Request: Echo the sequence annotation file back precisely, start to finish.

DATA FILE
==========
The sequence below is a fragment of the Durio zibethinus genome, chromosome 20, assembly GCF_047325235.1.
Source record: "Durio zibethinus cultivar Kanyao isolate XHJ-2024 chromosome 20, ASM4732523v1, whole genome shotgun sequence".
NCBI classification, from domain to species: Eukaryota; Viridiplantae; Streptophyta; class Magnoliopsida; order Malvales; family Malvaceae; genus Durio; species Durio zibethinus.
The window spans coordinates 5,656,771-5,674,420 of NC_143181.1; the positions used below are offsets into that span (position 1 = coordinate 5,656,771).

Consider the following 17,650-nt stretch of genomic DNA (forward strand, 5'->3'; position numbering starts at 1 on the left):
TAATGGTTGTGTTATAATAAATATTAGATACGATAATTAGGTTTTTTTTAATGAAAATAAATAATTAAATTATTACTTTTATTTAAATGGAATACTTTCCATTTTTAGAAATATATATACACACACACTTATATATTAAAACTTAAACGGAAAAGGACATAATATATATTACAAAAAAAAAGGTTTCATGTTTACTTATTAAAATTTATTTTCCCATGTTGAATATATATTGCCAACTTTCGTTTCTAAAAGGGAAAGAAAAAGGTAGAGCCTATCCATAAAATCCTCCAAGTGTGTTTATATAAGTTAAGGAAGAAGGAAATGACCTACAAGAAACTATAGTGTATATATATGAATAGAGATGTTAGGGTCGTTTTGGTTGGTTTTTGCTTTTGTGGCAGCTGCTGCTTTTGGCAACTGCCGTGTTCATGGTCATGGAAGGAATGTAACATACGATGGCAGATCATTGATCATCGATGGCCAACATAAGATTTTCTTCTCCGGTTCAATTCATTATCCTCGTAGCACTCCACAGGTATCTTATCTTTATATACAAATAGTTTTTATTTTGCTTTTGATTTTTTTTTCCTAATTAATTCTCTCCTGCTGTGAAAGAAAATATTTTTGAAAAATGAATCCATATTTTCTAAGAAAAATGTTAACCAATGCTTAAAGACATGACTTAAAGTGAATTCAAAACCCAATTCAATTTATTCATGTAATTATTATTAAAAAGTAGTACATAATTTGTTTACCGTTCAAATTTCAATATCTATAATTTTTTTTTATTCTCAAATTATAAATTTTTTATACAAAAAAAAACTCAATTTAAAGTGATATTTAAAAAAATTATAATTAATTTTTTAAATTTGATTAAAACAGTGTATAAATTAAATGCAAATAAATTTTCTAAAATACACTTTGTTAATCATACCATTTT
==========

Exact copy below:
The sequence below is a fragment of the Durio zibethinus genome, chromosome 20, assembly GCF_047325235.1.
Source record: "Durio zibethinus cultivar Kanyao isolate XHJ-2024 chromosome 20, ASM4732523v1, whole genome shotgun sequence".
NCBI classification, from domain to species: Eukaryota; Viridiplantae; Streptophyta; class Magnoliopsida; order Malvales; family Malvaceae; genus Durio; species Durio zibethinus.
The window spans coordinates 5,656,771-5,674,420 of NC_143181.1; the positions used below are offsets into that span (position 1 = coordinate 5,656,771).

Consider the following 17,650-nt stretch of genomic DNA (forward strand, 5'->3'; position numbering starts at 1 on the left):
TAATGGTTGTGTTATAATAAATATTAGATACGATAATTAGGTTTTTTTTAATGAAAATAAATAATTAAATTATTACTTTTATTTAAATGGAATACTTTCCATTTTTAGAAATATATATACACACACACTTATATATTAAAACTTAAACGGAAAAGGACATAATATATATTACAAAAAAAAAGGTTTCATGTTTACTTATTAAAATTTATTTTCCCATGTTGAATATATATTGCCAACTTTCGTTTCTAAAAGGGAAAGAAAAAGGTAGAGCCTATCCATAAAATCCTCCAAGTGTGTTTATATAAGTTAAGGAAGAAGGAAATGACCTACAAGAAACTATAGTGTATATATATGAATAGAGATGTTAGGGTCGTTTTGGTTGGTTTTTGCTTTTGTGGCAGCTGCTGCTTTTGGCAACTGCCGTGTTCATGGTCATGGAAGGAATGTAACATACGATGGCAGATCATTGATCATCGATGGCCAACATAAGATTTTCTTCTCCGGTTCAATTCATTATCCTCGTAGCACTCCACAGGTATCTTATCTTTATATACAAATAGTTTTTATTTTGCTTTTGATTTTTTTTTCCTAATTAATTCTCTCCTGCTGTGAAAGAAAATATTTTTGAAAAATGAATCCATATTTTCTAAGAAAAATGTTAACCAATGCTTAAAGACATGACTTAAAGTGAATTCAAAACCCAATTCAATTTATTCATGTAATTATTATTAAAAAGTAGTACATAATTTGTTTACCGTTCAAATTTCAATATCTATAATTTTTTTTTATTCTCAAATTATAAATTTTTTATACAAAAAAAAACTCAATTTAAAGTGATATTTAAAAAAATTATAATTAATTTTTTAAATTTGATTAAAACAGTGTATAAATTAAATGCAAATAAATTTTCTAAAATACACTTTGTTAATCATACCATTTT